It seems like every week you see a new article touting the benefits of knowing more than one language. Apparently speaking multiple languages boosts your memory, makes you smarter, and even decreases your risk of developing Alzheimer’s Disease.
Despite these potential benefits (the evidence varies), bilingualism has become somewhat of a pipe dream in the United States, a country that is nowadays stubbornly monolingual. This was not always the case; immigrant groups in the past and present have often spoken more than one language. Yet, pressures to assimilate have wiped away the linguistic heritage of many of these communities.
Those of us who wish to learn another language may feel dazzled by the idea of conversing in French, Chinese or Portuguese, but there is unfortunately nothing romantic about the path to fluency: the endless memorization, struggles with grammar, the surprised reactions from native speakers when we utter the wrong word. Thankfully, with the internet’s abundant tools and resources, we don’t necessarily lack the material—just the practice.
I was born first-generation Chinese in Canada, and struggled to learn French at school in Quebec. While I eventually became fluent, my experiences affirmed to me the power of language in forging connections. After moving to the U.S. at the age of ten, I dedicated myself to studying Spanish in middle and high school, Russian in college, and now, post-college, Italian, Swahili and Amharic. I’ve been fortunate to have been able to use these languages during years of travel and work in legal advocacy, education and most recently, behavioral science. Despite many rich immersion experiences, consistently practicing is still something I have to work on. Luckily, I’ve narrowed in on a few behaviorally informed strategies over the years for developing habits that have helped maintain and grow language skills, and may be useful for attaining other types of goals as well.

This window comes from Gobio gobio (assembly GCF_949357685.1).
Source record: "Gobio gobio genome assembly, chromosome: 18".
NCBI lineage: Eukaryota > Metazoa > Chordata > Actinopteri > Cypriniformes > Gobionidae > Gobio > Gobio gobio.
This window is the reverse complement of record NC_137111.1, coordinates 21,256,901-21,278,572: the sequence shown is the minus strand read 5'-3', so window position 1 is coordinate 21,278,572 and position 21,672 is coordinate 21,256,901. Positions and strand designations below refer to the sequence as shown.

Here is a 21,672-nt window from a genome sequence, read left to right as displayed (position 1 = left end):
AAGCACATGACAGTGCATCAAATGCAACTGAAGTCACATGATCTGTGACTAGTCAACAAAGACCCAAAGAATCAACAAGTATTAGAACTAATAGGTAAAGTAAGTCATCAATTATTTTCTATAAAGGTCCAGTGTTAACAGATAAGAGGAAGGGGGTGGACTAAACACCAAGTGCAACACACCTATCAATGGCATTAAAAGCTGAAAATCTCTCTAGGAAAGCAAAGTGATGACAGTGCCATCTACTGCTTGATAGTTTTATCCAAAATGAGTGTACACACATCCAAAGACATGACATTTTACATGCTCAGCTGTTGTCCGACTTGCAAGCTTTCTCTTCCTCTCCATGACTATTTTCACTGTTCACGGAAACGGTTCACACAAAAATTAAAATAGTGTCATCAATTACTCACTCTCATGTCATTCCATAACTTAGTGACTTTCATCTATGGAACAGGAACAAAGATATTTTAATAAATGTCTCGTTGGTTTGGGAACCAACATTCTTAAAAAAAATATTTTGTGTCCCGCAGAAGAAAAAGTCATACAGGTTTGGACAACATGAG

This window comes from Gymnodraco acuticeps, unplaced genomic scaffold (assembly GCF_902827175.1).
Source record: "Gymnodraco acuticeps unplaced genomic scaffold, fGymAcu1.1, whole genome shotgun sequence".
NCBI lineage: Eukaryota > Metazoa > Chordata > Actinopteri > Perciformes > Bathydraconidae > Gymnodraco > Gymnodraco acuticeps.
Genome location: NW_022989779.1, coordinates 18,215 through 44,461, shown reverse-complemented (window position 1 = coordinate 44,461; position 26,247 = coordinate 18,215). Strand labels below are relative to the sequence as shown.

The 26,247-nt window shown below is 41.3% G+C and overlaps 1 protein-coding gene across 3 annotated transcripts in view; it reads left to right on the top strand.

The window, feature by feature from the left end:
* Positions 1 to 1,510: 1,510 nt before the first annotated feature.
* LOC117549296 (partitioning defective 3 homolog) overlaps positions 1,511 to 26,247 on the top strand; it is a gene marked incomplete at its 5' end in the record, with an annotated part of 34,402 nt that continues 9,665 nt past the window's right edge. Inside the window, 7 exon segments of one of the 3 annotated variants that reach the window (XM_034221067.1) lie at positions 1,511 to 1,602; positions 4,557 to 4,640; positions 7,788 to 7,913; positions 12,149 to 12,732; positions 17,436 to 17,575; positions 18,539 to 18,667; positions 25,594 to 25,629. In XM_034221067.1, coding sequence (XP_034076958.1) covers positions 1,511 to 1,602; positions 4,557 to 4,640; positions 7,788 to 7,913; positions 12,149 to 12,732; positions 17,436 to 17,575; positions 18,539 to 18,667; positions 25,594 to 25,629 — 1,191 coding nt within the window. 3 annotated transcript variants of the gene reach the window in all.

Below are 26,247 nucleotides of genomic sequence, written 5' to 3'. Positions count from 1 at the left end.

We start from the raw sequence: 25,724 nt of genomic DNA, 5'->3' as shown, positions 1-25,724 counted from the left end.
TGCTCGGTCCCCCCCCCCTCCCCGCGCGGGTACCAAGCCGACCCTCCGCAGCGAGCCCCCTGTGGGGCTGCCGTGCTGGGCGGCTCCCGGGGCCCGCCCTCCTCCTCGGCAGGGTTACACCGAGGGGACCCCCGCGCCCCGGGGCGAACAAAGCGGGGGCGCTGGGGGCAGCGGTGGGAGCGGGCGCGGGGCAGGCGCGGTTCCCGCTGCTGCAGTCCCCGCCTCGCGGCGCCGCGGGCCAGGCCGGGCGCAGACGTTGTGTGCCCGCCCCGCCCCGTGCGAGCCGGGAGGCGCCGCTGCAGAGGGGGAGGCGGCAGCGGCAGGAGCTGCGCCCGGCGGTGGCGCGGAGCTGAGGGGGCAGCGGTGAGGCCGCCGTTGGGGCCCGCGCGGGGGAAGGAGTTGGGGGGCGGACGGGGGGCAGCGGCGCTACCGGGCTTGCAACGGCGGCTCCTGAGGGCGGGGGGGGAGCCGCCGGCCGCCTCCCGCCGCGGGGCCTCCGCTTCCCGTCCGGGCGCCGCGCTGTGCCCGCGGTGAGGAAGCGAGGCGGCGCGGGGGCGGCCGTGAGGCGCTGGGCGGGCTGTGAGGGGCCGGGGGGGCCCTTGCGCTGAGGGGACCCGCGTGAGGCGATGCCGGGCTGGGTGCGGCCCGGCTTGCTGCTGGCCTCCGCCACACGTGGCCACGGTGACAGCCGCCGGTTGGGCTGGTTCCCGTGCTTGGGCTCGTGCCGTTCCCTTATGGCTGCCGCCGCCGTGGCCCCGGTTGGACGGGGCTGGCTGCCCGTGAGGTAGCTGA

Identify the hassles and find the sweet spot for habit formation
What exactly is preventing you from reaching your goals? Could it be poor prospective memory, (i.e. the failure to remember to do something)? Or is it due to inadequate planning and follow-through?
In learning and maintaining language fluency, the biggest challenge for me has been remembering to make it a priority while in the right mental space to do so. To build this intention—and follow through on it—I make use of cues that help direct any and all free time towards reaching my goal. For instance, while putting on my shoes to leave the house in the morning, I turn on a Swahili news podcast, since an entire episode can be finished during the walk to the metro. Whenever I need a break from work, I break out French flash cards and refresh my memory of certain vocabulary words. Research shows that establishing these “if/then” links, particularly in writing beforehand, is a form of implementation intention that can ultimately lead to goal completion.
As you think about your study habits, take a few minutes to jot down a cue that you could use to get you get started toward making progress on a goal. Start with something small and easily achievable—for instance, listening to a song in a new language while washing the dishes—to build some momentum before committing to larger, more time-consuming tasks—such as listening to an entire podcast episode in the language.